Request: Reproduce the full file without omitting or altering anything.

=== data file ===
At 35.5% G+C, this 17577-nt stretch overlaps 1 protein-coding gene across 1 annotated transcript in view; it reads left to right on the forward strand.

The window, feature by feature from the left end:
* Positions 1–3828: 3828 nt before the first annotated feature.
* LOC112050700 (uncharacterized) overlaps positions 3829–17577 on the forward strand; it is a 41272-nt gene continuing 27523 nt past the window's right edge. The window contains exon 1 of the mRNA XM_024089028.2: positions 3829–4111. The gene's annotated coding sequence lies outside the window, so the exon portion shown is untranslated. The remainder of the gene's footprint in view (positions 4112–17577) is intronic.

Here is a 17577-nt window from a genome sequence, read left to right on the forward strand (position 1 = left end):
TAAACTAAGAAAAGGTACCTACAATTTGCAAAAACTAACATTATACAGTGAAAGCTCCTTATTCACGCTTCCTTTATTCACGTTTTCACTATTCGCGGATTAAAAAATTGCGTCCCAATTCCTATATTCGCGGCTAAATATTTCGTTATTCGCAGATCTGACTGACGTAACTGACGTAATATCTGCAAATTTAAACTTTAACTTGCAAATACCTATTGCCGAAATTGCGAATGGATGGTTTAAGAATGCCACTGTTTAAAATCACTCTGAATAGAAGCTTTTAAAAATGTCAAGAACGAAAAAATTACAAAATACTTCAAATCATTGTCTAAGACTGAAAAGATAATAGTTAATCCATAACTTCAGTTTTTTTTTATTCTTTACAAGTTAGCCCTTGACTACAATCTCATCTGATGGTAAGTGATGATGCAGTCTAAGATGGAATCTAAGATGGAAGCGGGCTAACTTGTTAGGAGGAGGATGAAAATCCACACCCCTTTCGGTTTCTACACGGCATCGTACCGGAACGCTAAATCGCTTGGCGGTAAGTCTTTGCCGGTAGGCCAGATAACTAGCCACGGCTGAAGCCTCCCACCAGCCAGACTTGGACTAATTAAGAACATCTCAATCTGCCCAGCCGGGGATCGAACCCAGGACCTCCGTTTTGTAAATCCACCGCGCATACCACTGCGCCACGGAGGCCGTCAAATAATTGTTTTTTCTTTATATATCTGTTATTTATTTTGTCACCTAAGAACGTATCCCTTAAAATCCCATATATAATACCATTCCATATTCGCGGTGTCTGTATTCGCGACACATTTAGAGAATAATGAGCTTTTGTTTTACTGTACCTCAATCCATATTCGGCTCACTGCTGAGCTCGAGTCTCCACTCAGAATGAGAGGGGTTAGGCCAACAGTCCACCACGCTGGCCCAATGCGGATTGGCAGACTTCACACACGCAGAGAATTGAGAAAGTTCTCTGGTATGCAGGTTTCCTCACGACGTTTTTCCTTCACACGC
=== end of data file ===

At 35.5% G+C, this 17577-nt stretch overlaps 1 protein-coding gene across 1 annotated transcript in view; it reads left to right on the forward strand.

The window, feature by feature from the left end:
* Positions 1–3828: 3828 nt before the first annotated feature.
* LOC112050700 (uncharacterized) overlaps positions 3829–17577 on the forward strand; it is a 41272-nt gene continuing 27523 nt past the window's right edge. The window contains exon 1 of the mRNA XM_024089028.2: positions 3829–4111. The gene's annotated coding sequence lies outside the window, so the exon portion shown is untranslated. The remainder of the gene's footprint in view (positions 4112–17577) is intronic.

Here is a 17577-nt window from a genome sequence, read left to right on the forward strand (position 1 = left end):
TAAACTAAGAAAAGGTACCTACAATTTGCAAAAACTAACATTATACAGTGAAAGCTCCTTATTCACGCTTCCTTTATTCACGTTTTCACTATTCGCGGATTAAAAAATTGCGTCCCAATTCCTATATTCGCGGCTAAATATTTCGTTATTCGCAGATCTGACTGACGTAACTGACGTAATATCTGCAAATTTAAACTTTAACTTGCAAATACCTATTGCCGAAATTGCGAATGGATGGTTTAAGAATGCCACTGTTTAAAATCACTCTGAATAGAAGCTTTTAAAAATGTCAAGAACGAAAAAATTACAAAATACTTCAAATCATTGTCTAAGACTGAAAAGATAATAGTTAATCCATAACTTCAGTTTTTTTTTATTCTTTACAAGTTAGCCCTTGACTACAATCTCATCTGATGGTAAGTGATGATGCAGTCTAAGATGGAATCTAAGATGGAAGCGGGCTAACTTGTTAGGAGGAGGATGAAAATCCACACCCCTTTCGGTTTCTACACGGCATCGTACCGGAACGCTAAATCGCTTGGCGGTAAGTCTTTGCCGGTAGGCCAGATAACTAGCCACGGCTGAAGCCTCCCACCAGCCAGACTTGGACTAATTAAGAACATCTCAATCTGCCCAGCCGGGGATCGAACCCAGGACCTCCGTTTTGTAAATCCACCGCGCATACCACTGCGCCACGGAGGCCGTCAAATAATTGTTTTTTCTTTATATATCTGTTATTTATTTTGTCACCTAAGAACGTATCCCTTAAAATCCCATATATAATACCATTCCATATTCGCGGTGTCTGTATTCGCGACACATTTAGAGAATAATGAGCTTTTGTTTTACTGTACCTCAATCCATATTCGGCTCACTGCTGAGCTCGAGTCTCCACTCAGAATGAGAGGGGTTAGGCCAACAGTCCACCACGCTGGCCCAATGCGGATTGGCAGACTTCACACACGCAGAGAATTGAGAAAGTTCTCTGGTATGCAGGTTTCCTCACGACGTTTTTCCTTCACACGC